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Five former directors of the Population and Reproductive Health Program of the United States Agency for International Development (USAID) have released a report recommending that the Obama administration more than double USAID's international family planning assistance, to $1.2 billion in 2010, up from $457 million in 2008.1 According to the report, entitled Making the Case for U.S. International Family Planning Assistance, the United States once led the world in supporting family planning education and services to people in the developing world—efforts that have simultaneously improved the health and lives of millions of women worldwide, slowed population growth and encouraged economic development. USAID funding for such services, however, peaked in 1995 and has declined ever since, even though demand for family planning and related services has continually increased. The former directors suggest that increasing the USAID population budget to $1.2 billion in 2010 and then gradually to $1.5 billion by 2014 would represent "an appropriate American contribution to international efforts to achieve the global consensus Millennium Development Goal target of universal access to reproductive health services, including family planning, by 2015."

1. Speidel JJ et al., Making the Case for U.S. International Family Planning Assistance, 2009, http://www.jhsph.edu/gatesinstitute/_pdf/policy_practice/Papers/Making theCase. pdf, accessed Jan. 28, 2009.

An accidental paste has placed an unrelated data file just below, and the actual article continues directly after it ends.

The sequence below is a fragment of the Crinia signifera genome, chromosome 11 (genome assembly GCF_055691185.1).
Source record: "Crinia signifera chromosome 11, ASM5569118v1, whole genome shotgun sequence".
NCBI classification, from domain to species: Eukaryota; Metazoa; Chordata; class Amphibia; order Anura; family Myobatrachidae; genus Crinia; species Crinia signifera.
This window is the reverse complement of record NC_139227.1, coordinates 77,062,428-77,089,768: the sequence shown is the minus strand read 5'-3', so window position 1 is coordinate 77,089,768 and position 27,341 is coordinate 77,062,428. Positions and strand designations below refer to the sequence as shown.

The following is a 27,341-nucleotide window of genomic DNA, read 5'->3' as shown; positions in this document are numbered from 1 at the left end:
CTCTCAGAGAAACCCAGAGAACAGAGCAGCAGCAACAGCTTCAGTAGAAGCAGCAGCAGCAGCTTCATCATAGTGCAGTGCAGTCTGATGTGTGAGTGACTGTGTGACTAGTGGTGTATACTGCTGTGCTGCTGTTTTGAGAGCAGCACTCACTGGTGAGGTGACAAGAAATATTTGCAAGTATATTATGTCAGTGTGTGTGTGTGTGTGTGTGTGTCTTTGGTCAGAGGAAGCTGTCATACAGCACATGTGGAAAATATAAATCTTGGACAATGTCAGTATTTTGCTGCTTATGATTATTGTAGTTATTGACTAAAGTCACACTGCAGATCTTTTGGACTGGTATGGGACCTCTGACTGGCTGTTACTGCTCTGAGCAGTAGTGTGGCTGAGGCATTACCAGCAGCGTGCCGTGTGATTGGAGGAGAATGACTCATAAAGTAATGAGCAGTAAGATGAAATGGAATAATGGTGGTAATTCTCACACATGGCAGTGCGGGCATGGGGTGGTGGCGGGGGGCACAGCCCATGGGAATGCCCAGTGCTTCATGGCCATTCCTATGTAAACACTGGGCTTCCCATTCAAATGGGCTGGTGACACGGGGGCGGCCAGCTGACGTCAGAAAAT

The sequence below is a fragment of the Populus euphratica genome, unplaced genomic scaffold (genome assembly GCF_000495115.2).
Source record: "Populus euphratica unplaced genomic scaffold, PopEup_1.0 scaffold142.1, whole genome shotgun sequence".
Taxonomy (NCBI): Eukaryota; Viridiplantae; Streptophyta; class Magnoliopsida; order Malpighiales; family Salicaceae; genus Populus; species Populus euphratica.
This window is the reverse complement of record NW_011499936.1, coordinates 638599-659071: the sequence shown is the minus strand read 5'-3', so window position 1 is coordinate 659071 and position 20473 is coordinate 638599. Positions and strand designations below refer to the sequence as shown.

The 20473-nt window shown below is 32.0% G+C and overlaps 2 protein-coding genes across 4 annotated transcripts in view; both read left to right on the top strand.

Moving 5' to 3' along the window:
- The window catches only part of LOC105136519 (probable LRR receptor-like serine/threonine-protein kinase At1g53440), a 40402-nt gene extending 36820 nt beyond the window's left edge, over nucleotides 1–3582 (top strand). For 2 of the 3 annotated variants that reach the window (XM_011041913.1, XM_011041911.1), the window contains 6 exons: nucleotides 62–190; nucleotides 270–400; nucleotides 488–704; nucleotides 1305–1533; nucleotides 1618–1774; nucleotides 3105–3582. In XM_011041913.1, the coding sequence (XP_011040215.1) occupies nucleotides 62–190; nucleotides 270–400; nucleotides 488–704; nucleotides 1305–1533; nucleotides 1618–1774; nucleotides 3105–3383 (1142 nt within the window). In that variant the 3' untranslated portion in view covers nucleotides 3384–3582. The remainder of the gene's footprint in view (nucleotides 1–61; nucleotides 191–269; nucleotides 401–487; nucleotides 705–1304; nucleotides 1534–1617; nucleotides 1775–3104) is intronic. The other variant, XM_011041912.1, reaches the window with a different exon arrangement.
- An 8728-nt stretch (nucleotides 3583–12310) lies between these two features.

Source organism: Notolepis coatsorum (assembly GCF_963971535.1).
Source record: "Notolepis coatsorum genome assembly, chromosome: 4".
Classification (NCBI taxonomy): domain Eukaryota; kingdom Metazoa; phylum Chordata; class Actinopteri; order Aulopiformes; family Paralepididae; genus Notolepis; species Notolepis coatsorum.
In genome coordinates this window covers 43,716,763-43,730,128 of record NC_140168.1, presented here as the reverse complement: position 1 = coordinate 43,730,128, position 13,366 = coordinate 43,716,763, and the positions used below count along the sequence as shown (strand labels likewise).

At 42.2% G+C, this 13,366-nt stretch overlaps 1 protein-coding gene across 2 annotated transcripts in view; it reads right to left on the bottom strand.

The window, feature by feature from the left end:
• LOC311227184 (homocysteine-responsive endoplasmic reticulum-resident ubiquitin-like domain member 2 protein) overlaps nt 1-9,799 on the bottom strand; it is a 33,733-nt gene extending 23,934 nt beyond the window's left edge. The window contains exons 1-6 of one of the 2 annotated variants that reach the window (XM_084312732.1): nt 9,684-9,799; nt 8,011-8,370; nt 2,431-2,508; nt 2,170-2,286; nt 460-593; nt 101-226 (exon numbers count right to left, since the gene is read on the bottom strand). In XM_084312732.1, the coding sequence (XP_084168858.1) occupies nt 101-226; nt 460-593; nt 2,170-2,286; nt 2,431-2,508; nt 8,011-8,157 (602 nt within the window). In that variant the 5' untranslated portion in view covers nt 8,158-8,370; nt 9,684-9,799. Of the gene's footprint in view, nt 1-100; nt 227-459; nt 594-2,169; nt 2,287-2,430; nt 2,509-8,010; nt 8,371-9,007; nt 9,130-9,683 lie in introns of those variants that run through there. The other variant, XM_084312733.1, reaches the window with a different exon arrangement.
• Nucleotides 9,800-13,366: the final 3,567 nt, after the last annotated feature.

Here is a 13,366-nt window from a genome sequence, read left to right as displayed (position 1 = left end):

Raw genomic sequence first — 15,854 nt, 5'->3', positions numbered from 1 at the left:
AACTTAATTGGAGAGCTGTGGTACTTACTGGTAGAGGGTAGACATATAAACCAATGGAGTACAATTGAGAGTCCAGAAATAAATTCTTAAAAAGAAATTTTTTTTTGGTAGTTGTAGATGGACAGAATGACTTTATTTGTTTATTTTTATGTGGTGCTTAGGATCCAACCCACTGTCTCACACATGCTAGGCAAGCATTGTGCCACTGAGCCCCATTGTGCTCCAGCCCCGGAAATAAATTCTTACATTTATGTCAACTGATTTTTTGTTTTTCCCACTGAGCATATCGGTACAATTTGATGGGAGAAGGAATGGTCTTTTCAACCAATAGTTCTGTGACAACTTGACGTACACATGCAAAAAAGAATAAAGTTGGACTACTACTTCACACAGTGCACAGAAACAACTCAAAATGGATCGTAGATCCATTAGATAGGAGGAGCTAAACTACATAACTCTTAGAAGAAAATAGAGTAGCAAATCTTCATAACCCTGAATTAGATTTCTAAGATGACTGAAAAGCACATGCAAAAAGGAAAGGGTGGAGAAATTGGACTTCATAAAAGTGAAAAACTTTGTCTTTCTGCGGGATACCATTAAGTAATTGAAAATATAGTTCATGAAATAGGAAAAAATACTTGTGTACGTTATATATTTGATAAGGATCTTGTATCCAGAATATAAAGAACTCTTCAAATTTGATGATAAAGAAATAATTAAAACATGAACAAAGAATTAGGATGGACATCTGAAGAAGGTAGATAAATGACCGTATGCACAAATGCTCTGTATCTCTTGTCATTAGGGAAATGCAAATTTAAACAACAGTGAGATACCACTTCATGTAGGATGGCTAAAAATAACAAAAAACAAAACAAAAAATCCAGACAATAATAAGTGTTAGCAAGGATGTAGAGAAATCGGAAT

Many Ugandan adolescents born with HIV are sexually active but do not engage in safer-sex practices, according to a 2007 study conducted in four of the country's districts.1 Of the 732 perinatally infected males and females aged 15–19 interviewed, one-third reported ever having had sex; of these (37%) reported preferring a HIV-negative partner. Among the sexually experienced youth, only 37% had used a method at first sex to prevent HIV infection (either of their partner or of themselves with a different HIV strain), and even fewer were currently doing so (30% and 25%, respectively). Just 44% of sexually experienced HIV-positive youth currently using condoms reported consistent use. Of youth currently in a relationship, only 33% knew their partner's HIV status, and 38% had disclosed their status to their partner. The authors comment, "There is a need to provide preventive sexual and reproductive health information and services to HIV-positive adolescents in order to prevent further HIV transmission and unwanted pregnancies. This should entail empowering these adolescents with skills to negotiate disclosure and consistent condom use."

1. Birungi H et al., Sexual behavior and desires among adolescents perinatally infected with human immunodeficiency virus in Uganda: implications for programming, Journal of Adolescent Health, 2009, 44(2):184–187.